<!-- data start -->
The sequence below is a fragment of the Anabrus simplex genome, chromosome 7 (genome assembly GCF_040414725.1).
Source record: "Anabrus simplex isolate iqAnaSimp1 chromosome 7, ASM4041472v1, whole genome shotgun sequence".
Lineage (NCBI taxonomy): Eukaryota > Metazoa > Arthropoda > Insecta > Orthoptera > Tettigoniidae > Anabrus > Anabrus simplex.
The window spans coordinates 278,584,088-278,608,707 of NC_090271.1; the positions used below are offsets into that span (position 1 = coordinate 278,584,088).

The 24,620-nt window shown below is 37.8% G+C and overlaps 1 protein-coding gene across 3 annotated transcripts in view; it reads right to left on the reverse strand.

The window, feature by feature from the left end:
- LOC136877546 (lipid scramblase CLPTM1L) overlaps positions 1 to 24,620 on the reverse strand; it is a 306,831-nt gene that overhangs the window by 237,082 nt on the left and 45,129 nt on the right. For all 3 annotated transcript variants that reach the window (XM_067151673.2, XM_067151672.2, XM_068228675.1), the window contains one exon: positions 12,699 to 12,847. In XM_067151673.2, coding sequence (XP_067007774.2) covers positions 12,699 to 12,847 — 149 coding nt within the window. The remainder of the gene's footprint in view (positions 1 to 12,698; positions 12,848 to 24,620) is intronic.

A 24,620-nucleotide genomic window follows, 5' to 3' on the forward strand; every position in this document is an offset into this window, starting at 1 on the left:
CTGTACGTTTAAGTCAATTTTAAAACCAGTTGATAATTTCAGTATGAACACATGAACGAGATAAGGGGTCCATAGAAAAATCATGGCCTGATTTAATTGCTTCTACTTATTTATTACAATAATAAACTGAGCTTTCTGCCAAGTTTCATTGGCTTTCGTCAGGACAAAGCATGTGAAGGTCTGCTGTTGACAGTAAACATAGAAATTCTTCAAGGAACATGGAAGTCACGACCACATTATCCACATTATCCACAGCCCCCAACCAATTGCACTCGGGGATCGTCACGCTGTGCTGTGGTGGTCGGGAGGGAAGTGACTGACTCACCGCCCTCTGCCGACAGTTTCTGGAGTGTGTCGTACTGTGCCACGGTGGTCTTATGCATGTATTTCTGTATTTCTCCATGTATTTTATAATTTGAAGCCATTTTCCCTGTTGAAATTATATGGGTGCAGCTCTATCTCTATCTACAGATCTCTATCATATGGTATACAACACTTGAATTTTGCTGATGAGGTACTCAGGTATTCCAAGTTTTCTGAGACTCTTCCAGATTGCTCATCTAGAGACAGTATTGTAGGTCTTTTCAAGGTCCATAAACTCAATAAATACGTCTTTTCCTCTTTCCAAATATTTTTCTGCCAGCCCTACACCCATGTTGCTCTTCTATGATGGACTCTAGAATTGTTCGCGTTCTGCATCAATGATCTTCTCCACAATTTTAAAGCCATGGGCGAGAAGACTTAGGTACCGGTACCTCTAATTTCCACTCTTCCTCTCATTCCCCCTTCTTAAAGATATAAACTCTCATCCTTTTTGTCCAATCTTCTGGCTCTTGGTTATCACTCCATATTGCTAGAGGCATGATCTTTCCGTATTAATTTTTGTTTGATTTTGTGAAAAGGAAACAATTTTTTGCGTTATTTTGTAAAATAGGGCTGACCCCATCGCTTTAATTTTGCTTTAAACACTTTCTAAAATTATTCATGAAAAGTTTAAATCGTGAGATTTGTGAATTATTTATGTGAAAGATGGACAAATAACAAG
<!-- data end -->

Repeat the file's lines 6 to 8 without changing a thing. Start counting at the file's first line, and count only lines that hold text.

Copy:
The window, feature by feature from the left end:
- LOC136877546 (lipid scramblase CLPTM1L) overlaps positions 1 to 24,620 on the reverse strand; it is a 306,831-nt gene that overhangs the window by 237,082 nt on the left and 45,129 nt on the right. For all 3 annotated transcript variants that reach the window (XM_067151673.2, XM_067151672.2, XM_068228675.1), the window contains one exon: positions 12,699 to 12,847. In XM_067151673.2, coding sequence (XP_067007774.2) covers positions 12,699 to 12,847 — 149 coding nt within the window. The remainder of the gene's footprint in view (positions 1 to 12,698; positions 12,848 to 24,620) is intronic.

A 24,620-nucleotide genomic window follows, 5' to 3' on the forward strand; every position in this document is an offset into this window, starting at 1 on the left: